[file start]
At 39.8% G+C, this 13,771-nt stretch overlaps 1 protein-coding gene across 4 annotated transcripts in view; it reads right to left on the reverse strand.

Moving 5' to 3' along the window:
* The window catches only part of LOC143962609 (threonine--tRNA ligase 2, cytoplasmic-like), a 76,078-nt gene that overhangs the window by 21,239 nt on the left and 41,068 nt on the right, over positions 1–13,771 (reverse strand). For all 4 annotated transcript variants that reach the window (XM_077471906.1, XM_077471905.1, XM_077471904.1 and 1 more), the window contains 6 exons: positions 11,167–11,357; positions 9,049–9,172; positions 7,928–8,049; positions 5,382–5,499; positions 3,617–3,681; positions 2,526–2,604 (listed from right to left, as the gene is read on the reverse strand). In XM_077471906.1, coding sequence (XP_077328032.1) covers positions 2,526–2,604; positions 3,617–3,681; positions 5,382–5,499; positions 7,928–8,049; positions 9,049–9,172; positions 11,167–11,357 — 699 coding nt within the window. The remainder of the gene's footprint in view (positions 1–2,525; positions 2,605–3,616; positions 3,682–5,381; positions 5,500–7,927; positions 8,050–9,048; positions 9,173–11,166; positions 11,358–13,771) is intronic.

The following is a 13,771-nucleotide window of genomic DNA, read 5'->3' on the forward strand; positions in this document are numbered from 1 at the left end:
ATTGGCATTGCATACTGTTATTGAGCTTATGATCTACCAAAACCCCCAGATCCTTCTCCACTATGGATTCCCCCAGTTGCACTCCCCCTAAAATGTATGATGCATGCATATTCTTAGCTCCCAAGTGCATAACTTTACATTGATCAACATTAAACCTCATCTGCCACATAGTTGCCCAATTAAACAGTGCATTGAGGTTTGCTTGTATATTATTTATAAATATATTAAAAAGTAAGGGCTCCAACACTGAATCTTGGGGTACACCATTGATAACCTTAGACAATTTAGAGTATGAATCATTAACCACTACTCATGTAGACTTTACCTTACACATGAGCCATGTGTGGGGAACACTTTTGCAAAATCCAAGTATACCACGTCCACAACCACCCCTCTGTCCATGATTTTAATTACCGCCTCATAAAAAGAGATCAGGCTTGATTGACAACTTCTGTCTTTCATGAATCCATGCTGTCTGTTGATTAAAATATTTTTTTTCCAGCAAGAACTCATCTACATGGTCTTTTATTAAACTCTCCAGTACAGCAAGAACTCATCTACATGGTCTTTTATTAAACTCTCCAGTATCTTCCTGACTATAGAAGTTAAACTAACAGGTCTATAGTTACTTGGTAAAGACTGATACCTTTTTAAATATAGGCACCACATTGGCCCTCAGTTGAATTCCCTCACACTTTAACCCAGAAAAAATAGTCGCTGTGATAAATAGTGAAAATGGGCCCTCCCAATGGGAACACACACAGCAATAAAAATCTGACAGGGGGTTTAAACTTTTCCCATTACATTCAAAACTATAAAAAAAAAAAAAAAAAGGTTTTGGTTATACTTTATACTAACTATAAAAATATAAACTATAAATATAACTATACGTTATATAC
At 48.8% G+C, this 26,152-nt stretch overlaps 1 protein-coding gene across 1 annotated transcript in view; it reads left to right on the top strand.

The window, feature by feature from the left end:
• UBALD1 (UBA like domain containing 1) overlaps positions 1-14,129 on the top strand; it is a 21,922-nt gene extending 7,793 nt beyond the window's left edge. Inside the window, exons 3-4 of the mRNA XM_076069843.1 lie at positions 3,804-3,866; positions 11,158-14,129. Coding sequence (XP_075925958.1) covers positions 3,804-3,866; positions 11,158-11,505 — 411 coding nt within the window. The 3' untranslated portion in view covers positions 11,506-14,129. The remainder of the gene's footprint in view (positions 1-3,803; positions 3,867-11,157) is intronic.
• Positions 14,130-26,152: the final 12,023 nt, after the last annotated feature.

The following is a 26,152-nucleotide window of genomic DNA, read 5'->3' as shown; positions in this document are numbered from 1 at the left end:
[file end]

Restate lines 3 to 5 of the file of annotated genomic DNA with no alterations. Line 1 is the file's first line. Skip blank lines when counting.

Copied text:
* The window catches only part of LOC143962609 (threonine--tRNA ligase 2, cytoplasmic-like), a 76,078-nt gene that overhangs the window by 21,239 nt on the left and 41,068 nt on the right, over positions 1–13,771 (reverse strand). For all 4 annotated transcript variants that reach the window (XM_077471906.1, XM_077471905.1, XM_077471904.1 and 1 more), the window contains 6 exons: positions 11,167–11,357; positions 9,049–9,172; positions 7,928–8,049; positions 5,382–5,499; positions 3,617–3,681; positions 2,526–2,604 (listed from right to left, as the gene is read on the reverse strand). In XM_077471906.1, coding sequence (XP_077328032.1) covers positions 2,526–2,604; positions 3,617–3,681; positions 5,382–5,499; positions 7,928–8,049; positions 9,049–9,172; positions 11,167–11,357 — 699 coding nt within the window. The remainder of the gene's footprint in view (positions 1–2,525; positions 2,605–3,616; positions 3,682–5,381; positions 5,500–7,927; positions 8,050–9,048; positions 9,173–11,166; positions 11,358–13,771) is intronic.

The following is a 13,771-nucleotide window of genomic DNA, read 5'->3' on the forward strand; positions in this document are numbered from 1 at the left end:
ATTGGCATTGCATACTGTTATTGAGCTTATGATCTACCAAAACCCCCAGATCCTTCTCCACTATGGATTCCCCCAGTTGCACTCCCCCTAAAATGTATGATGCATGCATATTCTTAGCTCCCAAGTGCATAACTTTACATTGATCAACATTAAACCTCATCTGCCACATAGTTGCCCAATTAAACAGTGCATTGAGGTTTGCTTGTATATTATTTATAAATATATTAAAAAGTAAGGGCTCCAACACTGAATCTTGGGGTACACCATTGATAACCTTAGACAATTTAGAGTATGAATCATTAACCACTACTCATGTAGACTTTACCTTACACATGAGCCATGTGTGGGGAACACTTTTGCAAAATCCAAGTATACCACGTCCACAACCACCCCTCTGTCCATGATTTTAATTACCGCCTCATAAAAAGAGATCAGGCTTGATTGACAACTTCTGTCTTTCATGAATCCATGCTGTCTGTTGATTAAAATATTTTTTTTCCAGCAAGAACTCATCTACATGGTCTTTTATTAAACTCTCCAGTACAGCAAGAACTCATCTACATGGTCTTTTATTAAACTCTCCAGTATCTTCCTGACTATAGAAGTTAAACTAACAGGTCTATAGTTACTTGGTAAAGACTGATACCTTTTTAAATATAGGCACCACATTGGCCCTCAGTTGAATTCCCTCACACTTTAACCCAGAAAAAATAGTCGCTGTGATAAATAGTGAAAATGGGCCCTCCCAATGGGAACACACACAGCAATAAAAATCTGACAGGGGGTTTAAACTTTTCCCATTACATTCAAAACTATAAAAAAAAAAAAAAAAAGGTTTTGGTTATACTTTATACTAACTATAAAAATATAAACTATAAATATAACTATACGTTATATAC